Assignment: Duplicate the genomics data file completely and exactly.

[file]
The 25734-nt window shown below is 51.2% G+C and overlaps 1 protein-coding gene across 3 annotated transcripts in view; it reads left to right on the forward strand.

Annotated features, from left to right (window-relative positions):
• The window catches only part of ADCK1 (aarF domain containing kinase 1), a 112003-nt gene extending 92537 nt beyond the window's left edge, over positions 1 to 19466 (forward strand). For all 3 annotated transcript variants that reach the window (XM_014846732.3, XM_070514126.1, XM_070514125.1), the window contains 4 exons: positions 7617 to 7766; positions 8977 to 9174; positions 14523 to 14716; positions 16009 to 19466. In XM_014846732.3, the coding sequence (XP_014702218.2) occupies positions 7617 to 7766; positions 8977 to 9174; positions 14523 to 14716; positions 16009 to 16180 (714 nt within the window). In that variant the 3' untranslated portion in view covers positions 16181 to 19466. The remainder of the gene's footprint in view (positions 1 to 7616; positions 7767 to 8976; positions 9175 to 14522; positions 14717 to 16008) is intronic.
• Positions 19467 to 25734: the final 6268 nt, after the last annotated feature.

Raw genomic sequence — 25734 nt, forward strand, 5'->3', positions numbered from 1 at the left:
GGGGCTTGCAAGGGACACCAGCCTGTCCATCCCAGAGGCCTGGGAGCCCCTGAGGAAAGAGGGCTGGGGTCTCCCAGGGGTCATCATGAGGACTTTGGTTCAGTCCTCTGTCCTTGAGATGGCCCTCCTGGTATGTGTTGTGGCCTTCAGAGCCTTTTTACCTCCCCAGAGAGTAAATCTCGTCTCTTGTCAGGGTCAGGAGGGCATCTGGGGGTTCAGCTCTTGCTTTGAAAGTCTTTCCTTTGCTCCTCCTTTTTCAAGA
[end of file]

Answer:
The 25734-nt window shown below is 51.2% G+C and overlaps 1 protein-coding gene across 3 annotated transcripts in view; it reads left to right on the forward strand.

Annotated features, from left to right (window-relative positions):
• The window catches only part of ADCK1 (aarF domain containing kinase 1), a 112003-nt gene extending 92537 nt beyond the window's left edge, over positions 1 to 19466 (forward strand). For all 3 annotated transcript variants that reach the window (XM_014846732.3, XM_070514126.1, XM_070514125.1), the window contains 4 exons: positions 7617 to 7766; positions 8977 to 9174; positions 14523 to 14716; positions 16009 to 19466. In XM_014846732.3, the coding sequence (XP_014702218.2) occupies positions 7617 to 7766; positions 8977 to 9174; positions 14523 to 14716; positions 16009 to 16180 (714 nt within the window). In that variant the 3' untranslated portion in view covers positions 16181 to 19466. The remainder of the gene's footprint in view (positions 1 to 7616; positions 7767 to 8976; positions 9175 to 14522; positions 14717 to 16008) is intronic.
• Positions 19467 to 25734: the final 6268 nt, after the last annotated feature.

Raw genomic sequence — 25734 nt, forward strand, 5'->3', positions numbered from 1 at the left:
GGGGCTTGCAAGGGACACCAGCCTGTCCATCCCAGAGGCCTGGGAGCCCCTGAGGAAAGAGGGCTGGGGTCTCCCAGGGGTCATCATGAGGACTTTGGTTCAGTCCTCTGTCCTTGAGATGGCCCTCCTGGTATGTGTTGTGGCCTTCAGAGCCTTTTTACCTCCCCAGAGAGTAAATCTCGTCTCTTGTCAGGGTCAGGAGGGCATCTGGGGGTTCAGCTCTTGCTTTGAAAGTCTTTCCTTTGCTCCTCCTTTTTCAAGA